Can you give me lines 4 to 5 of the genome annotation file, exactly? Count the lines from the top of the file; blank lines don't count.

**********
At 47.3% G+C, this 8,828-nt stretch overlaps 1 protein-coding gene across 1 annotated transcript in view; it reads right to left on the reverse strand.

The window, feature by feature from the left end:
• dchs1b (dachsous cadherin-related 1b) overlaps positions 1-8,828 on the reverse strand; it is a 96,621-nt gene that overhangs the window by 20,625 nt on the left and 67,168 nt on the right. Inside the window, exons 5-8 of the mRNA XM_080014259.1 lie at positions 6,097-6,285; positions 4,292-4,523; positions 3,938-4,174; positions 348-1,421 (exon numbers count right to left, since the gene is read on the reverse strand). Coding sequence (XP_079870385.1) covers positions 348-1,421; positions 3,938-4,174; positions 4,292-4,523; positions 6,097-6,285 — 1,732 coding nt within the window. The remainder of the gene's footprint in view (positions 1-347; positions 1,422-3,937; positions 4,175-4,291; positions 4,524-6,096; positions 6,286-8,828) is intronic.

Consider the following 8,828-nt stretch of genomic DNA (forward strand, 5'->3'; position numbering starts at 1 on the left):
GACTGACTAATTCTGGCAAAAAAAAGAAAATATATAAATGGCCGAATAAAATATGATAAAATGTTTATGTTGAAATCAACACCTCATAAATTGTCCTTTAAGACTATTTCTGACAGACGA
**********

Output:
Consider the following 8,828-nt stretch of genomic DNA (forward strand, 5'->3'; position numbering starts at 1 on the left):
GACTGACTAATTCTGGCAAAAAAAAGAAAATATATAAATGGCCGAATAAAATATGATAAAATGTTTATGTTGAAATCAACACCTCATAAATTGTCCTTTAAGACTATTTCTGACAGACGA